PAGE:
This is the prequel to the infamous Asimov Foundation series, actually the sixth book written decades after the original trilogy was written. If you’re read any of my reviews of the original trilogy, you’ll remember that I wasn’t impressed. I couldn’t even finish the second one, it was so bad. The writing was horrible, the character development nonexistent, the plot development no better, the dialogue laughable. However, when I read the fourth Foundation book published around 1982, I was much impressed. He had come a long way, although his writing could still use some improvement. At least he had learned how to use transitions. His next book, the final book in the series, irritated me with its characters’ constant nonstop sniping and bitching at each other, so I didn’t finish it and gave it a poor review, although for all I know it could have turned out to be a decent book. I just hated the characters too much to finish it. So it was with some trepidation that I started reading this one.
Prelude to Foundation, the first prequel but actual sixth book in the series to be published, was published in 1988, late in Asimov’s career. His writing, again, was much improved over his earlier work, but it still could have been better. Nonetheless, I was very taken with this book. I thought it had a much better plot than I expected it to, a lot of action, more than expected, a shocking amount of sexuality, which is very un-Asimov-like, a direct tie-in with his robot series, which I enjoyed, and a marvelous finish to a rather tension filled ending. Frankly, I had a hard time putting it down.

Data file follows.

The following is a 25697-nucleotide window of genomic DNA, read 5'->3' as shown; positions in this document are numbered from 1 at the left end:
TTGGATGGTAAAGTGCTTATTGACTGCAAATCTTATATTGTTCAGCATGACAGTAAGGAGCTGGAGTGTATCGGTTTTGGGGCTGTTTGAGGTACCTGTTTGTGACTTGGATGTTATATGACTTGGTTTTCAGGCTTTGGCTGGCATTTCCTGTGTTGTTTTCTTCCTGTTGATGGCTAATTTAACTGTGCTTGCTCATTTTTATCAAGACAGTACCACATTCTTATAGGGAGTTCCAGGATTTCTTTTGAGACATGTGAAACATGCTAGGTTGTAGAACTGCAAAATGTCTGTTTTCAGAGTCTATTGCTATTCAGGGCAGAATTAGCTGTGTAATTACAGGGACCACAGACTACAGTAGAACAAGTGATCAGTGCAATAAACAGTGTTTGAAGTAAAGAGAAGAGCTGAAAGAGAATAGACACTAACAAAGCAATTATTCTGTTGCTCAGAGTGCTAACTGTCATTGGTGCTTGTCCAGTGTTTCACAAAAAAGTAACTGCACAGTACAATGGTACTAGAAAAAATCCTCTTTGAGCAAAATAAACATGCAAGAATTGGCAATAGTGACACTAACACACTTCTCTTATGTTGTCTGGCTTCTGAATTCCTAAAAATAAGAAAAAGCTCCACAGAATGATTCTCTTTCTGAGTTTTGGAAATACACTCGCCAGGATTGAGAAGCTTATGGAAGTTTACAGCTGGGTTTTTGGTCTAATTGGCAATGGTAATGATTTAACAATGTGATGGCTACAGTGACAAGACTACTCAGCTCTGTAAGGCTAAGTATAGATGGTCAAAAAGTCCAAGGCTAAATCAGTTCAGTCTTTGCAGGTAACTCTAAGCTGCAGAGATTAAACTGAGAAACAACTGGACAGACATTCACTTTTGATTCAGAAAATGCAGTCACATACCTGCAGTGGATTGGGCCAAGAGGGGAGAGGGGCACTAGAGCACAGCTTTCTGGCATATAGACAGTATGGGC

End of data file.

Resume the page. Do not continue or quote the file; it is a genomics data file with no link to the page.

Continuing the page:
The book follows the early career of the young mathematician, Hari Seldon, elder hero of the original Foundation trilogy and creator of the science of psychohistory, which can very nearly foretell the history of society and culture. In this book, he is always on the Galactic Empire’s capital planet/city of Trantor, home to 40 billion people and 800 domed sectors, where he gives a paper at a mathematics conference which garners a lot of attention and from which he is the next day brought to the emperor’s own quarters, and asked to use his psychohistory to help determine the fate of the empire. He tries to explain that it’s theoretical, not practical, that it would take decades, a lifetime, maybe longer, to mathematically prove what he has theoretically proved. He is thrown out in disgrace, later attacked by thugs, defends himself with a new friend named Chetter Hummin, who claims to be a journalist, and who tells him the Empire and the man behind the emperor, Eto Demerzel, is after him. He must flee.